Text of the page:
Adolescents’ dating and academic achievement among pupils in public primary schools in Rachuonyo North subcounty, Kenya
BAKARI, Asha Kibwana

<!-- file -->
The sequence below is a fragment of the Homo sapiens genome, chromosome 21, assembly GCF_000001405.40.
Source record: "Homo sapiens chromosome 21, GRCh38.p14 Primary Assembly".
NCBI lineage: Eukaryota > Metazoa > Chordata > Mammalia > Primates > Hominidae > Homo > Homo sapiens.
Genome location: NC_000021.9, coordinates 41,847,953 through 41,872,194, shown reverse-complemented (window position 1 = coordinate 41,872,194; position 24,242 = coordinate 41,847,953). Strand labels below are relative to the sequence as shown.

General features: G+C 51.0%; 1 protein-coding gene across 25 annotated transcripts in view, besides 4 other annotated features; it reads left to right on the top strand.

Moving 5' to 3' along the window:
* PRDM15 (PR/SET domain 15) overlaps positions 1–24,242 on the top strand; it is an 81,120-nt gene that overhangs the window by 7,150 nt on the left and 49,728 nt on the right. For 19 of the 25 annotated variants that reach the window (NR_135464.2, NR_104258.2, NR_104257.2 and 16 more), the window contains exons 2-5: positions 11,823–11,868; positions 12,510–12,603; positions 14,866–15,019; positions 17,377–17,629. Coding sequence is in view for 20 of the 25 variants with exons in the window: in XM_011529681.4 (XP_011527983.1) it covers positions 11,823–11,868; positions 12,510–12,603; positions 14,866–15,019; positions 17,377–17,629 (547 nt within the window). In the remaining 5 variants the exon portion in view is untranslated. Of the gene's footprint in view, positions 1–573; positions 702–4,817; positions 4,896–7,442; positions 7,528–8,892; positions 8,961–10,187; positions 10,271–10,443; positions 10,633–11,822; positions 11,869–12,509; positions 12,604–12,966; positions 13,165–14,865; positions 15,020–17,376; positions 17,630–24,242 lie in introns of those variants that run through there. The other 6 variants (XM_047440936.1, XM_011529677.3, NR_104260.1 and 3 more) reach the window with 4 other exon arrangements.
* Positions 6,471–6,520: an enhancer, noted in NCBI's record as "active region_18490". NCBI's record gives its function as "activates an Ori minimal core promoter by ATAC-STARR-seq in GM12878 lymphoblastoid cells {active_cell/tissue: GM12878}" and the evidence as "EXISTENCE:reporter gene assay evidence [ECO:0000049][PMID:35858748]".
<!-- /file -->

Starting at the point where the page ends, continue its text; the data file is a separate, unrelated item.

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Reports from Homa Bay County Education Office (HCEO) indicated that out of its five sub-counties(Rachuonyo North and South, Homa Bay, Ndhiwa and Mbita), K.C.P.E grades for Rachuonyo North sub-county (RNSC) continued to be below average despite County ranking relatively well nationally in KCPE (position 18 and 14 out of 47 counties in 2012 and 2013 respectively). In the 2010 KCPE, unlike for the other four sub-counties in RNSC only 21 girls out of 1630 and 41 boys out of 2167 scored between 350 and 390 marks, whereas 996 girls out of 1630 scored below 250 out of the maximum score of 500 marks. Coupled with the poor KCPE results in RNSC was a high primary school dropout rate (20% for girls and 15% for boys) attributed dating related activities. The dropout rate in RNSC was comparatively higher than the average for the other four sub-counties (12% for males and 16% for females). Reports from Homa Bay County Education Office further indicated that the low KCPE grades in RNSC could be attributed to increased adolescents‟ dating in the sub-county. The purpose of this study therefore was to establish the correlation between adolescents‟ dating and academic achievement in public primary schools in RNSC. Objectives for the study were to: establish prevalence rates of dating among pupils, determine adolescents‟ preferred choice of dating method, determine the extent to which dating impacted on academic achievement of adolescents and find out adolescents‟ choice of person to help address academic challenges that may arise due to dating. The study was based on a conceptual framework showing the relationship between adolescence stage (Independent Variable) and academic achievement (Dependent Variable). The study adopted descriptive survey and correlational research designs. The population comprised of 4611 class eight pupils and 160 deputy head teachers. While simple random sampling was used to select 53 schools and deputy heads, stratified random sampling was used to select 355 pupils for the study. Questionnaire, in-depth interview and Pupils‟ Exam results records analysis were used to collect data. Reliability of data collection instruments was established by carrying out a pilot study in 16 schools using test retest method. Reliability coefficient indices for the questionnaire and interview schedule were 0.76 and 0.75 respectively. Face validity of the data collection instruments was ascertained by experts in the content area. Quantitative data was analyzed using frequency counts, means and percentages. Pearson‟s r was used to determine the extent to which dating impacted on academic achievement. Qualitative data was transcribed, organized into themes and sub-themes and presented in text form. Findings indicated that 55.8% of the pupils had lovers; preferred method of dating was face to face meeting (23.7%); an increase in dating frequency resulted in a decrease in academic grades achieved and that mother was the most preferred (17.5%) choice for adolescents to guide them in academic challenges that could arise due to dating. The study concluded that primary school pupils were involved in dating; the pupils preferred meeting face to face in dating; dating impacted negatively on academics and mothers were the most preferred to address academic challenges adolescents faced as a result of dating. It was recommended that school administrations should sensitize pupils on consequences of dating while in school; Parents, guardians and teachers should provide adolescents guidance on activities they can engage in rather than dating and that guidance and counseling of adolescents involving the parents be enhanced to mitigate negative effects of dating.